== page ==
At a Policy Exchange fringe meeting at Tory conference, Arlene Foster has just ruled out any regulatory checks between Northern Ireland and Great Britain that extend beyond agriculture, eliminating one of the possible Brexit compromises. She did say that she’d be prepared to consider a time limit on the backstop. But she thought that Leo Varadkar wouldn’t even be prepared to entertain this.
Foster made clear that she could never accept a customs border within the United Kingdom. She argued that would be unacceptable on both constitutional and economic grounds, highlighting that Northern Ireland does far more trade with Great Britain than it does with the Republic of Ireland. She was also clear that she wasn’t interested in any kind of dual customs status for Northern Ireland, that would see it as a kind of special economic zone in both the UK and EU customs territories.
On regulation, she indicated that she was prepared to see the island of Ireland treated as a single unit for agriculture, building on existing precedents. She was firm, though, that she would not accept any regulatory checks in between Northern Ireland and Great Britain that extended beyond agriculture. She said that this was the DUP position and that wouldn’t change as their whole purpose was to defend the Union.
Foster was highly critical of Theresa May, saying that she should have been asked more often if she trusted her. She accused May of trying to bounce the DUP into accepting something that would have been ‘injurious’ to Northern Ireland. She did, though, stress that she wanted a deal—distancing herself from Kate Hoey who said she wouldn’t vote for the withdrawal agreement even with the backstop taken out. She said that the level of integration in agriculture, and particularly the dairy sector, meant that a deal would be much better for Northern Ireland than no deal. In a sign of the importance of the meeting, a key member of Boris Johnson’s Downing Street team could be seen listening carefully to Foster’s every word.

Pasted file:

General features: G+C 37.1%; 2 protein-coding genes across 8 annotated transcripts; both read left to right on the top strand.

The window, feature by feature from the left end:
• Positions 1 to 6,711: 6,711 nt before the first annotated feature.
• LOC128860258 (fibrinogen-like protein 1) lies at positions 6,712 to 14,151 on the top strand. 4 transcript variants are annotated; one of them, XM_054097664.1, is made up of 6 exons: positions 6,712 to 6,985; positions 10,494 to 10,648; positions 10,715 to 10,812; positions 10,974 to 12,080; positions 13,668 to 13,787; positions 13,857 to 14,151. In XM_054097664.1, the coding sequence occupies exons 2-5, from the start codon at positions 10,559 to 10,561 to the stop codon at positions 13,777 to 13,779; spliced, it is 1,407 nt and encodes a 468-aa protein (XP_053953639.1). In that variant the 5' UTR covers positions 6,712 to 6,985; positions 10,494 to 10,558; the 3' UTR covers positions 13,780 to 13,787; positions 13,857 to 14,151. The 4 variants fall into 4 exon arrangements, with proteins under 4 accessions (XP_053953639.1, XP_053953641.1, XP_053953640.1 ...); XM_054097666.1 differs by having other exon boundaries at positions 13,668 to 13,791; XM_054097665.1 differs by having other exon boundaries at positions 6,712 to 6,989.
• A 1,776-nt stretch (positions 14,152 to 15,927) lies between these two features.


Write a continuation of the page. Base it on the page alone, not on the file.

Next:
It now seems that the only hope for a Brexit compromise is a time limit on the backstop. But, as Foster herself said, it is hard to imagine Dublin going for that, particularly without any guarantees on what would happen at the end of that period. This is particularly the case given how clear Foster was on how she couldn’t accept any kind of customs border in the Irish Sea and how regulatory checks between Northern Ireland and Great Britain for anything other than agriculture were total anathema to the DUP.